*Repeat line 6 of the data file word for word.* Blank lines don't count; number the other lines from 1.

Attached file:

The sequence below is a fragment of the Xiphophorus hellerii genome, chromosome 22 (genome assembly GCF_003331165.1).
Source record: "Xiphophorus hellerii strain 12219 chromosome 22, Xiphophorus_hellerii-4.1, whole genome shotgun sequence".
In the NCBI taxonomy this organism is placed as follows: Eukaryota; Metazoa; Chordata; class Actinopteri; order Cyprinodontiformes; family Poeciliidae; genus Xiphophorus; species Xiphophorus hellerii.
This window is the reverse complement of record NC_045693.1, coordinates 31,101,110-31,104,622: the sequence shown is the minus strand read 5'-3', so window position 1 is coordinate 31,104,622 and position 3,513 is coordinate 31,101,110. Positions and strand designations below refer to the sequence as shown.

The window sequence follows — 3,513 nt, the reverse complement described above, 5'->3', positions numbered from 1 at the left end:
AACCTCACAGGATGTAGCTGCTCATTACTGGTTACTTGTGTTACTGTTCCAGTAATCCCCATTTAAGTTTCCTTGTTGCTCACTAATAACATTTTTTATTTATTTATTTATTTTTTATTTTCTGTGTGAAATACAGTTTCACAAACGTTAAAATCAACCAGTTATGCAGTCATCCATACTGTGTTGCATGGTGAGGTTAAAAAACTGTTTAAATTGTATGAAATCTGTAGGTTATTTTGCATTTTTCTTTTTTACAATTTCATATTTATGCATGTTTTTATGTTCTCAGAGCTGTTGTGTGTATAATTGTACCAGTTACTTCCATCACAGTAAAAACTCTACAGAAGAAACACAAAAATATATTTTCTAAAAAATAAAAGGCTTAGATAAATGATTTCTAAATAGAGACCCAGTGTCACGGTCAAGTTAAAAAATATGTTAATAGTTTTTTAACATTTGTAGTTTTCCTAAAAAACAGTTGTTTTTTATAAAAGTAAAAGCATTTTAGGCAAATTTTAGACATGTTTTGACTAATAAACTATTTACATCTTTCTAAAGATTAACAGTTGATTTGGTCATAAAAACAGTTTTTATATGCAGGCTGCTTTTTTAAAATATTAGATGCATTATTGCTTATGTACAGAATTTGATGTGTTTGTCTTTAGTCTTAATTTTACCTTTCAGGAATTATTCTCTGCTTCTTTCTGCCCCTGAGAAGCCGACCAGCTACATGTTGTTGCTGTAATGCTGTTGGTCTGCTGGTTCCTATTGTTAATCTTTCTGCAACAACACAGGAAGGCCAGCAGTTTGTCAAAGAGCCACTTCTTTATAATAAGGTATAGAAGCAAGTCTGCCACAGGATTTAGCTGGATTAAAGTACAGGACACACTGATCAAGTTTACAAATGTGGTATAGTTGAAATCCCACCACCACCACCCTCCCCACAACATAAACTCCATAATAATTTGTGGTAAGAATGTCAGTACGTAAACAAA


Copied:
AACCTCACAGGATGTAGCTGCTCATTACTGGTTACTTGTGTTACTGTTCCAGTAATCCCCATTTAAGTTTCCTTGTTGCTCACTAATAACATTTTTTATTTATTTATTTATTTTTTATTTTCTGTGTGAAATACAGTTTCACAAACGTTAAAATCAACCAGTTATGCAGTCATCCATACTGTGTTGCATGGTGAGGTTAAAAAACTGTTTAAATTGTATGAAATCTGTAGGTTATTTTGCATTTTTCTTTTTTACAATTTCATATTTATGCATGTTTTTATGTTCTCAGAGCTGTTGTGTGTATAATTGTACCAGTTACTTCCATCACAGTAAAAACTCTACAGAAGAAACACAAAAATATATTTTCTAAAAAATAAAAGGCTTAGATAAATGATTTCTAAATAGAGACCCAGTGTCACGGTCAAGTTAAAAAATATGTTAATAGTTTTTTAACATTTGTAGTTTTCCTAAAAAACAGTTGTTTTTTATAAAAGTAAAAGCATTTTAGGCAAATTTTAGACATGTTTTGACTAATAAACTATTTACATCTTTCTAAAGATTAACAGTTGATTTGGTCATAAAAACAGTTTTTATATGCAGGCTGCTTTTTTAAAATATTAGATGCATTATTGCTTATGTACAGAATTTGATGTGTTTGTCTTTAGTCTTAATTTTACCTTTCAGGAATTATTCTCTGCTTCTTTCTGCCCCTGAGAAGCCGACCAGCTACATGTTGTTGCTGTAATGCTGTTGGTCTGCTGGTTCCTATTGTTAATCTTTCTGCAACAACACAGGAAGGCCAGCAGTTTGTCAAAGAGCCACTTCTTTATAATAAGGTATAGAAGCAAGTCTGCCACAGGATTTAGCTGGATTAAAGTACAGGACACACTGATCAAGTTTACAAATGTGGTATAGTTGAAATCCCACCACCACCACCCTCCCCACAACATAAACTCCATAATAATTTGTGGTAAGAATGTCAGTACGTAAACAAA